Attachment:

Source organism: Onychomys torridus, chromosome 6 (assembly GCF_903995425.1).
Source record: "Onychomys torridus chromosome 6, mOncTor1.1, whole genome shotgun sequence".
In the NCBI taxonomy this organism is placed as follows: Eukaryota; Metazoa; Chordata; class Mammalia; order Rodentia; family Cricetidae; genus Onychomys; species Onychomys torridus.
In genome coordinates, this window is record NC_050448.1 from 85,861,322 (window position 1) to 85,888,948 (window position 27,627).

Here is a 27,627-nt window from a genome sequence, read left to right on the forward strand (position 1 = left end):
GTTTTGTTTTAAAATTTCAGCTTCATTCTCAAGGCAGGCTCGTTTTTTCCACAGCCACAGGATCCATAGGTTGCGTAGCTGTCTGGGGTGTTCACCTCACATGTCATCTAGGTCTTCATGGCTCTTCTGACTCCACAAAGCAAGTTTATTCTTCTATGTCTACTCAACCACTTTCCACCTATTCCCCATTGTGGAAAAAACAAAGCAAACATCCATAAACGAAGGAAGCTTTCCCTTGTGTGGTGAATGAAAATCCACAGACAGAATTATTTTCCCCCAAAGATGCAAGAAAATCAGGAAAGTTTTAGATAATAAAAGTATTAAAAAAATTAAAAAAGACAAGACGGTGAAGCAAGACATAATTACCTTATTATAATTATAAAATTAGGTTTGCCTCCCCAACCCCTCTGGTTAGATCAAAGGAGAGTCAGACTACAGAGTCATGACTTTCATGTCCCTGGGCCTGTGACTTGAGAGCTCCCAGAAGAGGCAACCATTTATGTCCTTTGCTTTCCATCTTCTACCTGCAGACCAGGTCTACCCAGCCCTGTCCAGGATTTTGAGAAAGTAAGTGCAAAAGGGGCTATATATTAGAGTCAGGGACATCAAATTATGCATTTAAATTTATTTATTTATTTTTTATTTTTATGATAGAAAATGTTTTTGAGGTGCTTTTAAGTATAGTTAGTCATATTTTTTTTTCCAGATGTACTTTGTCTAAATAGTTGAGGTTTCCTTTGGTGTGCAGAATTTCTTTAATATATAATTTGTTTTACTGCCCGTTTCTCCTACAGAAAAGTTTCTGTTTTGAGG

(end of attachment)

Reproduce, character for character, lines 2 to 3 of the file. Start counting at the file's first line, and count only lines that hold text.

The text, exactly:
Source record: "Onychomys torridus chromosome 6, mOncTor1.1, whole genome shotgun sequence".
In the NCBI taxonomy this organism is placed as follows: Eukaryota; Metazoa; Chordata; class Mammalia; order Rodentia; family Cricetidae; genus Onychomys; species Onychomys torridus.